introspect wrote:A couple of sincere questions, please:
1. Why would the need to decant a couple of hours discourage someone from this offer? I've seen many descriptions of young or "big" reds which are recommended to decant a couple of hours before serving. What's the difference?
Generally speaking it's because this is an everyday dinner wine. It's not a special bottle for a special meal, or something you're going to have while sitting around with friends. The hassle of needing to arrange to decant the bottle a few hours before dinner means that some people would rather spend more and not need to invest so much time/energy into their dinner beverage.
2a. In this situation, with secondary fermentation in bottle, resulting in the fizz which can be aired out in a few hours, does that bring the wine to "just opened" state of a healthy bottle?
1) It's still flawed wine, you've just removed the most obvious sign of the flaw. There was meant to be different compounds in that bottle than what ended up there.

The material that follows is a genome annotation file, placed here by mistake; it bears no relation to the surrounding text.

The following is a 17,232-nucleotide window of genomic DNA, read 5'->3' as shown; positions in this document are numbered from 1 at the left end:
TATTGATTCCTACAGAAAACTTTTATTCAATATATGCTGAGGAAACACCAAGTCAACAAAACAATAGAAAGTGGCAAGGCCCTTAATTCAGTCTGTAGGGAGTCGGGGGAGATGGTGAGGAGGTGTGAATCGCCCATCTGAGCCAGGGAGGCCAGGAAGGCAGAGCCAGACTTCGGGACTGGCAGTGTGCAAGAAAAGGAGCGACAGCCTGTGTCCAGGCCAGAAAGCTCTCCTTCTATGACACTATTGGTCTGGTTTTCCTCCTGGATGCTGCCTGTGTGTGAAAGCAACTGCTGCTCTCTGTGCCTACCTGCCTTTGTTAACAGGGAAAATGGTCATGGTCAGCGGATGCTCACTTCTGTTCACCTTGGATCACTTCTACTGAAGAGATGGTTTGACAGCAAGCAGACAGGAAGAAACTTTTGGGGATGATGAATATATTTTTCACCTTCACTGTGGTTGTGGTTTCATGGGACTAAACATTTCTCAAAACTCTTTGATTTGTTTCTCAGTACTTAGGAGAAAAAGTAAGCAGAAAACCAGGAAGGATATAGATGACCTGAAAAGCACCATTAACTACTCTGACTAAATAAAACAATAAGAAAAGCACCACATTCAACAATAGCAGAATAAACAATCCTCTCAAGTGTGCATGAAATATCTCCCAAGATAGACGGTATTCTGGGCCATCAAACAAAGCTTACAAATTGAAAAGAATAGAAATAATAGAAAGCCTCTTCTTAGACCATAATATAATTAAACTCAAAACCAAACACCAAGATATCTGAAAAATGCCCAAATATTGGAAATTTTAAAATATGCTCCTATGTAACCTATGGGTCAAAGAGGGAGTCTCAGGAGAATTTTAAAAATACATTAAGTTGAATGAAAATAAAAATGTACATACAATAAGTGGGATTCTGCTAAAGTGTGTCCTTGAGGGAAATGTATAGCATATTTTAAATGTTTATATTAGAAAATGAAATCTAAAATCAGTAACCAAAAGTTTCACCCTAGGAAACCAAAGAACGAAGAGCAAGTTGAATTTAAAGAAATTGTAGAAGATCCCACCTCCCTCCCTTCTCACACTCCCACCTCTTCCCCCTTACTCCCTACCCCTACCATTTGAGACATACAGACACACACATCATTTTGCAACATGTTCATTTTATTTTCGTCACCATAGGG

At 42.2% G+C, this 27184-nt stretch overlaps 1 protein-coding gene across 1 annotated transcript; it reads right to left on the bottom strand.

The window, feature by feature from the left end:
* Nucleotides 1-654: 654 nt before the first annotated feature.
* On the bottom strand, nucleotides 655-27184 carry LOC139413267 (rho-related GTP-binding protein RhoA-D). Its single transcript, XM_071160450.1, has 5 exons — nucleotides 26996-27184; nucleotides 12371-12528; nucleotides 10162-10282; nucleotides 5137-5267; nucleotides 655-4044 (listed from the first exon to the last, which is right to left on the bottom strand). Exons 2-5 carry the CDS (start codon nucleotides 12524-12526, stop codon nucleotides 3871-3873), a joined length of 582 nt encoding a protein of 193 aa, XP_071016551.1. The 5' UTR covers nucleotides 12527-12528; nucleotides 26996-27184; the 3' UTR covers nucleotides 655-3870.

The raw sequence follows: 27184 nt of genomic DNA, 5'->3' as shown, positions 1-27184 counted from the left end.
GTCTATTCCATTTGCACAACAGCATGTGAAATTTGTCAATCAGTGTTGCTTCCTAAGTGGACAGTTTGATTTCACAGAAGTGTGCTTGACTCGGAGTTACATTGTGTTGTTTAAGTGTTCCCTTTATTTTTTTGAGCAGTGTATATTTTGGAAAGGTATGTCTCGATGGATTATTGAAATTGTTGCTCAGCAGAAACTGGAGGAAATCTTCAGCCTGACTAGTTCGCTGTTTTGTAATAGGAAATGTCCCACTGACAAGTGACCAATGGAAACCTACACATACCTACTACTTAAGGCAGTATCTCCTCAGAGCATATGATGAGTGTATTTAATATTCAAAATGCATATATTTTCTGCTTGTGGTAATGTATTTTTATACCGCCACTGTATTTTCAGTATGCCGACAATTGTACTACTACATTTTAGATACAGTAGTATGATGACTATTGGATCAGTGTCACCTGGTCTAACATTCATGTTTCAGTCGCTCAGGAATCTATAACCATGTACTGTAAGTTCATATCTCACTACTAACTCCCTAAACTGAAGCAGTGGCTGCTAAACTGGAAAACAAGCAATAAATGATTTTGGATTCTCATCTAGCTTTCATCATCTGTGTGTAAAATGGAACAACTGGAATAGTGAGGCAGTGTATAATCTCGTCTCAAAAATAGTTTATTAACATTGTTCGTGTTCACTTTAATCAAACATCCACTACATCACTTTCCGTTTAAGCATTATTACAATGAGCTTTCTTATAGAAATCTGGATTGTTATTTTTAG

2) Whatever decanting a non flawed bottle heavily would do to the flavor/texture is still happening.
2b. How does this secondary fermentation affect the drinkability window of the wine? Please, for someone who has experience with this specifically: after aerating the fizz out, such that you're happy with the taste, does that state keep for a couple of days, say, with refrigeration and/or Vac-U-Vin?
It's already been heavily decanted, so no it wouldn't be the same. Decanting does the same things that "days open" does.
Look, if you are buying this you probably aren't tasting your wine with a super refined palate (hell most of us who aren't buying it don't taste our wine with one!) and it will be just fine on day 3.
PS Byron- if we can find a few others, I'd go for a few bottles just out of curiosity... I just don't want to be stuck with a case of 'meh' wine that needs 2 or 3 hours notice ;)